U.S. lawmakers passed a sweeping $606 billion defense bill that exceeds a budget cap and faces a veto threat from the White House for failing to sufficiently rein in spending, AFP reported.
The bill would provide $518 billion for the Pentagon and an additional $88.5 billion for overseas contingency operations, specifically the war in Afghanistan and counterterrorism efforts, for the fiscal year that begins October 1.
The 2013 Defense Department spending bill had originally come in at $519 billion, an increase of $1 billion over 2012 spending, but in a surprise move just before the final vote lawmakers approved an amendment bringing the spending into line with current figures.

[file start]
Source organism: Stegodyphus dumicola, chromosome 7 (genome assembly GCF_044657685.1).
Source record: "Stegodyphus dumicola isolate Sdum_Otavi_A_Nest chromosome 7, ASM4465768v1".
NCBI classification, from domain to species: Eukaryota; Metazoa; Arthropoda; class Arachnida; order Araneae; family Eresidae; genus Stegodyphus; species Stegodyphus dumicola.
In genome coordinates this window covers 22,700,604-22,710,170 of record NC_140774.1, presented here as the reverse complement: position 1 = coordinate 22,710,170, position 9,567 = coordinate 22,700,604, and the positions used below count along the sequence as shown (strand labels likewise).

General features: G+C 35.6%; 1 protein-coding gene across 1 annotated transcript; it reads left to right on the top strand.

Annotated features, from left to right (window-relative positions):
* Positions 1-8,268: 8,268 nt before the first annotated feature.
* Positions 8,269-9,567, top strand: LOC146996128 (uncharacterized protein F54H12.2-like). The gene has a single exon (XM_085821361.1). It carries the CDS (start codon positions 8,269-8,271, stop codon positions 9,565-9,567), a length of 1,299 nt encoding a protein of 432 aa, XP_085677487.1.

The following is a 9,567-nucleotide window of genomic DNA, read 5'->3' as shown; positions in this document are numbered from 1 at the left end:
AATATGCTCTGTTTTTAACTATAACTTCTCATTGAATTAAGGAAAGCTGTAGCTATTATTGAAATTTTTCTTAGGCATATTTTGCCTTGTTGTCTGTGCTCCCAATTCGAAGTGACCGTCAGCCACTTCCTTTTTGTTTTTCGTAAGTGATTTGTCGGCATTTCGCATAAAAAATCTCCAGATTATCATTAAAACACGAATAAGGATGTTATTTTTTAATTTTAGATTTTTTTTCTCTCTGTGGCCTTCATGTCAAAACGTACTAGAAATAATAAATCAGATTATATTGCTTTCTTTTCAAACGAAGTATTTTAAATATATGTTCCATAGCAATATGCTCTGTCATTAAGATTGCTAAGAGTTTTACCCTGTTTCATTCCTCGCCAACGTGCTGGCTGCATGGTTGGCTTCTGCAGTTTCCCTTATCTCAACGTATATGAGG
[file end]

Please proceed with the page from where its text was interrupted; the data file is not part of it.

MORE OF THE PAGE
It’s still roughly $2 billion more than President Barack Obama requested, and about $8 billion above the cap set by last year’s Budget Control Act.
The Republican-controlled House of Representatives passed Thursday’s bill by a vote of 326-90. Democrats and Republicans are promising a major budget tussle this election year as the two sides square off over whether to raise taxes for wealthy Americans as well as slash federal spending in a bid to pare down the skyrocketing debt.
U.S. lawmakers failed to reach a deal last year over how to reduce the long-term deficit by $1.2 trillion, and default spending cuts are scheduled to kick in next January that could see the defense budget slashed by an additional $50 billion in 2013.